That seems like a simple enough statement to make.
Yet, the Cooperative Baptist Fellowship and many other self-professed moderate and progressive Christians say that they support women in ministry but persist is using only masculine language for God. As long as God is viewed male, the stated desire that many have to support and promote women in ministry can never be more than lip-service.
There is no question that patriarchal, gender-based views of God flow directly into individuals, churches, and organizations equating men with God and women with something less than God. That is, our conceptions of God inform our conceptions of God’s (rightful) representatives. Thus, continuing to equate God with one gender over another necessitates that our views of God’s proper representatives be equated with one gender over another.
For some reason, though, people understand what a metaphor is until it comes to language about God. For many, God as male is no longer a metaphor but a statement of fact. The text of the Bible, though, uses numerous metaphors when referring to God.
- Rock (Psalm 18:2): The text does not mean to say that God is actually a mineral
- Moth; Rottenness (Hosea 5:12): God is not a small winged insect that flies toward light, nor is God decomposing
- King (Psalm 10:16): The text does not mean to imply that God is literally ruling a county, but instead that God is in control
- Father (Luke 11:2): God is not ontologically male, nor is God ontologically female, though God as mother is another metaphor used (Hosea 11)
Hopefully you get the idea. All of this language is metaphorical language and is never meant to speak ontological truths about God.
We will never see God’s people completely support women in ministry as long as we allow maleness to be tethered to our understandings of God. God as father is meant to help us understand some characteristics of God through that with which we are familiar just as God as mother, God as rock, God as a moth, God as dry rot, and God as spirit are meant to; it is not meant to be our only understanding of God. No one metaphor should be put on a pedestal as “right,” for it is all symbolic language making attempts to explain, describe, and define a God that we have not seen, do not understand, and cannot grasp.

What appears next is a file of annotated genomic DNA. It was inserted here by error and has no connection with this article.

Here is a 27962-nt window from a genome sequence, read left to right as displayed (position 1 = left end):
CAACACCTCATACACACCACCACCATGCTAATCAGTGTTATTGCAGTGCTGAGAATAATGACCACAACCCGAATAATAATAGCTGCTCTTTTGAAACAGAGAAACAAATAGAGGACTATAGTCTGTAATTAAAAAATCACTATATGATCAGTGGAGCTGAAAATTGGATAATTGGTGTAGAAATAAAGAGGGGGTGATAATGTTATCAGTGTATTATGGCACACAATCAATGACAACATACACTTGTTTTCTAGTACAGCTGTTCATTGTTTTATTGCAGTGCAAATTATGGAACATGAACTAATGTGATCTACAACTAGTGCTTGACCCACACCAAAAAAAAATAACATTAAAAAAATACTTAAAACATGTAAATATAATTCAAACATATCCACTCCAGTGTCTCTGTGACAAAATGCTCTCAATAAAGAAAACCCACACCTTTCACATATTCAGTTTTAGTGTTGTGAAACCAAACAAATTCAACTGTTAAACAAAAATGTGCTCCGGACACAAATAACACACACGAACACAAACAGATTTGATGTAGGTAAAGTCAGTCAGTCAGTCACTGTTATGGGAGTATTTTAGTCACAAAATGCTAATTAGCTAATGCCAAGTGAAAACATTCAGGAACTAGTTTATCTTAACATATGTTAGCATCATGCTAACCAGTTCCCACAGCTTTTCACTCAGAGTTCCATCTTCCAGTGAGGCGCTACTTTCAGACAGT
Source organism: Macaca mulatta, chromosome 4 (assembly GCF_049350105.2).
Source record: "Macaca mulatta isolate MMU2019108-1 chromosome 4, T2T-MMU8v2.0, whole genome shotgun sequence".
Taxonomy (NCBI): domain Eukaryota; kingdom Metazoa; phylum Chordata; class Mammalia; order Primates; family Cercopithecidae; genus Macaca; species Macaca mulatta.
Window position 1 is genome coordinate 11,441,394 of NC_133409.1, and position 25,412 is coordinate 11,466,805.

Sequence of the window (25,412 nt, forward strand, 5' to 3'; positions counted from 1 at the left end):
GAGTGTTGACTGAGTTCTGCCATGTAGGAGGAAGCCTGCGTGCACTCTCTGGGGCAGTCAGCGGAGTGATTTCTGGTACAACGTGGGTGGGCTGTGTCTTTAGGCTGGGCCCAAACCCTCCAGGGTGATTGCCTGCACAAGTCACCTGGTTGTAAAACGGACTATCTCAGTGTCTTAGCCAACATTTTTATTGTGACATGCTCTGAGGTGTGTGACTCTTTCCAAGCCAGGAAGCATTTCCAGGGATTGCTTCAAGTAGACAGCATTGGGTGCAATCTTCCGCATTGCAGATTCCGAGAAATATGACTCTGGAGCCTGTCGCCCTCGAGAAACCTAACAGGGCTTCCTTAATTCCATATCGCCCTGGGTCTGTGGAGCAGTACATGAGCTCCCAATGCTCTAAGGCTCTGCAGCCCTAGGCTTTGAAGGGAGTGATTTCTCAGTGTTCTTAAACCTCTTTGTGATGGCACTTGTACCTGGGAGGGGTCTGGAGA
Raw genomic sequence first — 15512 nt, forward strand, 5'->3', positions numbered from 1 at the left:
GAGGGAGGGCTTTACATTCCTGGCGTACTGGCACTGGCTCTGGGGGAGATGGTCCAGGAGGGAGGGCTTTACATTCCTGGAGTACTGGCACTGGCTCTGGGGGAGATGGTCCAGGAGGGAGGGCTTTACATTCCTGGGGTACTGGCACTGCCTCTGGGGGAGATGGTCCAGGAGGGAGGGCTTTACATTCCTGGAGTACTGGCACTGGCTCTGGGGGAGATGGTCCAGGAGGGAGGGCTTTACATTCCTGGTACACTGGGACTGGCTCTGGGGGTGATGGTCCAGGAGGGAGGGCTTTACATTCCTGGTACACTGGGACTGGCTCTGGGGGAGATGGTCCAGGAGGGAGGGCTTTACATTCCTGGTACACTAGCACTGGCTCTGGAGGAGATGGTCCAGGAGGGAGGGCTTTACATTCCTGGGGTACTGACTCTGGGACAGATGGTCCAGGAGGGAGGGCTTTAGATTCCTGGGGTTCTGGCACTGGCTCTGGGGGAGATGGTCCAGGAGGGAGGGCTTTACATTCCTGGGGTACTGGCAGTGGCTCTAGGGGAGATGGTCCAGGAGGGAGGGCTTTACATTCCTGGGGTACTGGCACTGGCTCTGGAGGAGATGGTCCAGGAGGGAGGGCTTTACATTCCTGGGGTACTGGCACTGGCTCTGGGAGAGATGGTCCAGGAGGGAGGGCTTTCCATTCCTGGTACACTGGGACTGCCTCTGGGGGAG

So, if the CBF is serious about promoting women in ministry and, in a broader sense, the priesthood of all believers, then they must cease using gender-specific pronouns to refer to God. Yet, the usage persists. I heard it countless times this past week at the General Assembly and countless times this morning in my church. There is no adequate excuse for maintaining our use of this type of language if we truly believe, generally, in the equality of all people and, specifically, in the equality of men and women.
To say that we are use masculine language for God only because the Bible does it is a cop-out. By now we should all be painfully aware of the grave patriarchy of the various societies from which the various texts of the Bible have come and we are all smart enough to know that since God does not have a penis then it is wholly unacceptable to speak of God as He, Him, etc. Using this language only works to preserve a patriarchal world-view.
To say that we do it out of habit is even worse. We know the harm that a God-is-male view has caused men and women all around the world and still refuse to be intentional about not perpetuating this harmful view. We know better and we can do better. Our casual and lazy use of this metaphor exclusively offers, at its best, tacit acceptance of the view that men are better or more accurate representatives for God and an outright denial of the equality of the people of God at its worst.
I am not advocating simply substituting She for He or Her for Him, when referencing God; rather I am hoping for a day when God is in our minds, as I believe God is in reality, gender-less. We necessarily speak of God in metaphors, but we can and should add variety to our metaphors so that no one metaphor becomes idolized in our churches and by our fellow Christians and then used to discriminate against anyone else.
We know better and we can do better.